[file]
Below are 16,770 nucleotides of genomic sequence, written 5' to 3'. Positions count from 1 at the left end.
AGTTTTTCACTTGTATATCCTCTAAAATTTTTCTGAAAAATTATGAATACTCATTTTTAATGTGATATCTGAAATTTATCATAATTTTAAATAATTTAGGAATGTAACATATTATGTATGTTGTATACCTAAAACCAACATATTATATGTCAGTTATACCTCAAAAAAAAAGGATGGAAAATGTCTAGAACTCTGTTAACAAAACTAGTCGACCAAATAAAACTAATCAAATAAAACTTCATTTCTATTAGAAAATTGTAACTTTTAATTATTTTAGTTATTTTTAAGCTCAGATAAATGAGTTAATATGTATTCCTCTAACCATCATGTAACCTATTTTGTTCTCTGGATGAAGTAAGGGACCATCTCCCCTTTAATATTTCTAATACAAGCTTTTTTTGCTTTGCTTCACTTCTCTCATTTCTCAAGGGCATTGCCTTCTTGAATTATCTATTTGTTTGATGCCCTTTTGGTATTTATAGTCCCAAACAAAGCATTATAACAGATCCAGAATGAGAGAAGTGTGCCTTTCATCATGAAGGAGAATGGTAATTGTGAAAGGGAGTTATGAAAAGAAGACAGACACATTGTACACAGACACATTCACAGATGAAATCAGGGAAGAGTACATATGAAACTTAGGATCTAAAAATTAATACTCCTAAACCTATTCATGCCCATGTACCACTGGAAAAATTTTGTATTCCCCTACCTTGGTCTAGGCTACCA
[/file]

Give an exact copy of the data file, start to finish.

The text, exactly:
Below are 16,770 nucleotides of genomic sequence, written 5' to 3'. Positions count from 1 at the left end.
AGTTTTTCACTTGTATATCCTCTAAAATTTTTCTGAAAAATTATGAATACTCATTTTTAATGTGATATCTGAAATTTATCATAATTTTAAATAATTTAGGAATGTAACATATTATGTATGTTGTATACCTAAAACCAACATATTATATGTCAGTTATACCTCAAAAAAAAAGGATGGAAAATGTCTAGAACTCTGTTAACAAAACTAGTCGACCAAATAAAACTAATCAAATAAAACTTCATTTCTATTAGAAAATTGTAACTTTTAATTATTTTAGTTATTTTTAAGCTCAGATAAATGAGTTAATATGTATTCCTCTAACCATCATGTAACCTATTTTGTTCTCTGGATGAAGTAAGGGACCATCTCCCCTTTAATATTTCTAATACAAGCTTTTTTTGCTTTGCTTCACTTCTCTCATTTCTCAAGGGCATTGCCTTCTTGAATTATCTATTTGTTTGATGCCCTTTTGGTATTTATAGTCCCAAACAAAGCATTATAACAGATCCAGAATGAGAGAAGTGTGCCTTTCATCATGAAGGAGAATGGTAATTGTGAAAGGGAGTTATGAAAAGAAGACAGACACATTGTACACAGACACATTCACAGATGAAATCAGGGAAGAGTACATATGAAACTTAGGATCTAAAAATTAATACTCCTAAACCTATTCATGCCCATGTACCACTGGAAAAATTTTGTATTCCCCTACCTTGGTCTAGGCTACCA